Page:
Talk

Advanced search

AIBU to think I should be able to spend less then £75 week on food?

(100 Posts)
writingmouse Fri 09-Jan-15 17:34:37

Message withdrawn at poster's request.

youareallbonkers Fri 09-Jan-15 17:38:21

No, it should be easily doable. What are you buying?

Delphine31 Fri 09-Jan-15 17:41:09

I would be surprised if you could manage much lower than £75, given the inclusion of the non-food items there which all tend to be quite pricey.

I would have thought that if you went much lower than £75 you would jeopardise your ability to include decent fresh food in the budget.

If you can afford to spend a bit up front, you may be able to make savings by buying jumbo bags of rice/pasta that end up a bit cheaper per gram.

When I'm trying to cut back, I write a menu for the week based on what I already have in the freezer/cupboards and only buy the extra items required to make those meals, plus fruit and basic store cupboard ingredients to whip up some cheap biscuits or something for treats.

kinkyfuckery Fri 09-Jan-15 17:44:00

Do you have a Poundland/Home Bargains for non-food items?

londonrach Fri 09-Jan-15 17:44:30

Poundshop, wilkinsons for shampoo, toilet and cleaning stuff. I like toilet duck which is £1 in the poundshop. 3 meats for £10. This can last longer than 3 dats if you choose for example the chicken etc. Avoid waitrose for veg as its overpriced, use morrison for that. I managed on £20-£30 per week for two people but think without lidl id struggle. I hate pasta so used alot of bugler wheat. Good luck x

Gautami Fri 09-Jan-15 17:44:49

Can you post your last food bill?

Lonecatwithkitten Fri 09-Jan-15 17:46:25

Yes it is possible, but you need work hard. I do all grocery shopping for two adults and one ten year old including pet food, toiletries and cleaning products for £50 per week averaged over a month. I cook from scratch all the time with fresh fruit and vegetables. You need to menu plan, use cheap cuts of meat and buy when things are on offer.
Roast chicken should give three of you at least three if not four meals
Roast chicken
Chicken rissotto
Chicken pasta bake

Anomaly Fri 09-Jan-15 17:46:29

I think £75 is great to be honest especially if you're including pet food.

We've cut back by no longer giving the kids much in the way of treats pudding is fruit or yoghurt. Snacks are fruit.

Shakirasma Fri 09-Jan-15 17:47:38

Is there really no aldi or lidless you could get to.

Our house consists of 3 adults and 2 children and my usual £115 per week shop at asda now costs me about £70 per week at aldi, including all household, toiletries and pet food.

That's for good quality fresh food. Any extra travel costs would be outweighed by savings.

BlackeyedSantaStuckUpAChimney Fri 09-Jan-15 17:50:12

have you done the obvious things like moving down one product level (eg brand to supermarket own?)

eat less meat? buy a whole chicken rather than portions. which fish do you buy, is there a cheaper version?

can you feeze when offers are on?

morrisons is a bit tricky. they have started going down in price, some things are cheaper than aldi and others more expensive.

Pensionerpeep Fri 09-Jan-15 17:50:18

Message withdrawn at poster's request.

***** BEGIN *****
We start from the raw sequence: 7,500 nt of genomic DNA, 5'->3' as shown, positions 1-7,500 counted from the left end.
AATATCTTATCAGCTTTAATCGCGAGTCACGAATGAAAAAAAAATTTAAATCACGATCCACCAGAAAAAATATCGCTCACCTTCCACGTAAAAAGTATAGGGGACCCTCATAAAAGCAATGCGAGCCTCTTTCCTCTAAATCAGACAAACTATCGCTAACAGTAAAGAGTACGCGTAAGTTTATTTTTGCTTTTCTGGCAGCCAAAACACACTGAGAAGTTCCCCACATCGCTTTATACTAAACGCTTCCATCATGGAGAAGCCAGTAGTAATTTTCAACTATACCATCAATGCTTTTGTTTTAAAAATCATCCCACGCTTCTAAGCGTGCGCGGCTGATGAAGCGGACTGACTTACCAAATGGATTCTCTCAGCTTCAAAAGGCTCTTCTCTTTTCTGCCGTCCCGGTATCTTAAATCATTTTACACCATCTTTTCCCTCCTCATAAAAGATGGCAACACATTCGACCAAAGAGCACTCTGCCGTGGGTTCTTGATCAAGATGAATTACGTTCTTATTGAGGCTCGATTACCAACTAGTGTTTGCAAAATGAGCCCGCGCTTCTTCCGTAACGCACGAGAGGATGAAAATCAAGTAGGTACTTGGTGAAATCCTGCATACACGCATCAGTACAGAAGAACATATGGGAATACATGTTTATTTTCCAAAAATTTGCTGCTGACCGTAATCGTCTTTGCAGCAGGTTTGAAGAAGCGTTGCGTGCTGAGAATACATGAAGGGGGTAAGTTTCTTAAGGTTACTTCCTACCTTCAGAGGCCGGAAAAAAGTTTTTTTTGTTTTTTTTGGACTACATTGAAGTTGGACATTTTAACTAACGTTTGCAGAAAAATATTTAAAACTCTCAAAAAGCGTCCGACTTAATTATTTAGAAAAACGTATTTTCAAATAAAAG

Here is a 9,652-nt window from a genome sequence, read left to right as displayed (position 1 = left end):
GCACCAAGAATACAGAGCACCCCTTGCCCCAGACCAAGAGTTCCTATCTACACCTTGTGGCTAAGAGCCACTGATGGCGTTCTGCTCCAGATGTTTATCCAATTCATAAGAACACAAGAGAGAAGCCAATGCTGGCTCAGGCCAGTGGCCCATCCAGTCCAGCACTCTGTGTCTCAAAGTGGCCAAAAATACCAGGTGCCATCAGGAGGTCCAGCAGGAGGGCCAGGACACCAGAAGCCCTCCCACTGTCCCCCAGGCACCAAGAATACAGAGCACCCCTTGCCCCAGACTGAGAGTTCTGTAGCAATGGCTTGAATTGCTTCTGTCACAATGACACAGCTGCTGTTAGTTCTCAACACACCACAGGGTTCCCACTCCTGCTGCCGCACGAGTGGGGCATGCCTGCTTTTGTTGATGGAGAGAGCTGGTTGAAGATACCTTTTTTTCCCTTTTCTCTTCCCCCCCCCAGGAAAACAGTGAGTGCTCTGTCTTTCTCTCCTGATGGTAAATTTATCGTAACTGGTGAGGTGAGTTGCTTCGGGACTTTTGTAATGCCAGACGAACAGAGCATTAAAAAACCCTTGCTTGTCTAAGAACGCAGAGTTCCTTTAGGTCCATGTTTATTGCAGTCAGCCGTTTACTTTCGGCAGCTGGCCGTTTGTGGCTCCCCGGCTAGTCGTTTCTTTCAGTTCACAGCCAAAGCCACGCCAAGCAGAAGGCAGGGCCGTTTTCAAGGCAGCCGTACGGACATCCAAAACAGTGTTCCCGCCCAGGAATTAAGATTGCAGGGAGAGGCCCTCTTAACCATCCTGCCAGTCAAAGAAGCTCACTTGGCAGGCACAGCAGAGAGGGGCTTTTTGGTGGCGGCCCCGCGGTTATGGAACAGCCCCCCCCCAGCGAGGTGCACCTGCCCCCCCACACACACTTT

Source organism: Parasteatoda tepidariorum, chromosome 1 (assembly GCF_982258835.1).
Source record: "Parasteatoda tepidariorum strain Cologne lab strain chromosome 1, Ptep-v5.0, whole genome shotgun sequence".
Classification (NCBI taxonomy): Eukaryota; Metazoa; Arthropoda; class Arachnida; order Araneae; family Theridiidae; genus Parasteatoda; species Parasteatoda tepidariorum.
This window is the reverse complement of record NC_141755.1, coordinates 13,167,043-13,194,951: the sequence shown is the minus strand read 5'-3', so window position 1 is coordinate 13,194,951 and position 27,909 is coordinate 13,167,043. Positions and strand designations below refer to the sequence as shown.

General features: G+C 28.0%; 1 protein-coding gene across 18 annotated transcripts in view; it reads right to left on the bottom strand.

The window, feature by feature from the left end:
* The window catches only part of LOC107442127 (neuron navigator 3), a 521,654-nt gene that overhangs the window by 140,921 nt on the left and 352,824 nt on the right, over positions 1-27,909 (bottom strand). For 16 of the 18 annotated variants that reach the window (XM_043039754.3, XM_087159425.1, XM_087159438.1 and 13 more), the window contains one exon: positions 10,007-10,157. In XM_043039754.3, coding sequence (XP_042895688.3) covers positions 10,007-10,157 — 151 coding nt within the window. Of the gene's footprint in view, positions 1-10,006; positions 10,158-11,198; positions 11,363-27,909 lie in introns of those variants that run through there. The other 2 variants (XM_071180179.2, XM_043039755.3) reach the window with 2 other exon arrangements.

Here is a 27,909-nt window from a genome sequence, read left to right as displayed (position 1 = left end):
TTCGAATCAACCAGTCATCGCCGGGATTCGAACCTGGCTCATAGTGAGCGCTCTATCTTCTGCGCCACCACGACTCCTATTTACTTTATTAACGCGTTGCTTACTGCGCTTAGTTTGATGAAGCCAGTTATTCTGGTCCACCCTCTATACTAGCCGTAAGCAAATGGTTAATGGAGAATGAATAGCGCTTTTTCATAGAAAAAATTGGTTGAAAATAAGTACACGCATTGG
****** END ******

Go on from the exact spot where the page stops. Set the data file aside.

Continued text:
HighwayDragon Fri 09-Jan-15 17:51:12

What on earth are you buying?! I spend 40-50 a week on 2 adults 1dc and a cat.

Royalsighness Fri 09-Jan-15 17:51:24

Maybe try amazon for non food items, they are always really expensive at places like waitrose, Morrisons and sainsburys. Not sure if they even sell them in Iceland. I know it's a cliche but I try and cook atleast 3 vegetarian dinners a week using things like lentils, beans and chickpeas.Gordon Ramsay has some really good lentil recipes. It's a shame you don't live by a lidl or Aldi because I shop at lidl and manage to spend about 40 quid a week now feeding me, DH and DS. Home bargains is good for cleaning products or any pound shops.

Royalsighness Fri 09-Jan-15 17:52:21

I use washing up liquid and water for cleaning but didn't want to sound like a slattern! grin

balia Fri 09-Jan-15 17:52:42

If you need to, you can definitely get it down to less than £75. Are you meal planning?

MinceSpy Fri 09-Jan-15 17:54:34

If you work then you may simply not have the time to go to various shops. I think you are doing really well to produce 21 breakfasts, 21 dinners, 5 lunches, 6 weekend lunches and all household and pet extras for £75 a week. That's 57 meals.

Guiltismymaster Fri 09-Jan-15 17:55:24

I live in Aber, miles from any Asdas or Tescos but Asda will deliver for £1!

Royalsighness Fri 09-Jan-15 17:55:39

Wilkinsons is another good place! And yes I agree the veg from Aldi is lovely! And the meat from Lidl is brilliant and you can get 3 freshly baked crossaints for a pound, this is a luxury item for me but it's much cheaper than anywhere else!

XiCi Fri 09-Jan-15 18:02:14

Another one that thinks you are doing really well to get all lunches, dinners, toiletries, cleaning stuff and pet food for £75. That is really impressive.
If you have a home bargains near you that will probably cut down the cost of the toiletries and cleaning stuff
I think if you cut down your food bill any more you would probably be seriously compromising the quality of the food.
You're doing really well. Expect a load of posters that miraculously feed a family of 5 on £20 a week and make a chicken last 5 days though

ChristmasMoaner1 Fri 09-Jan-15 18:02:33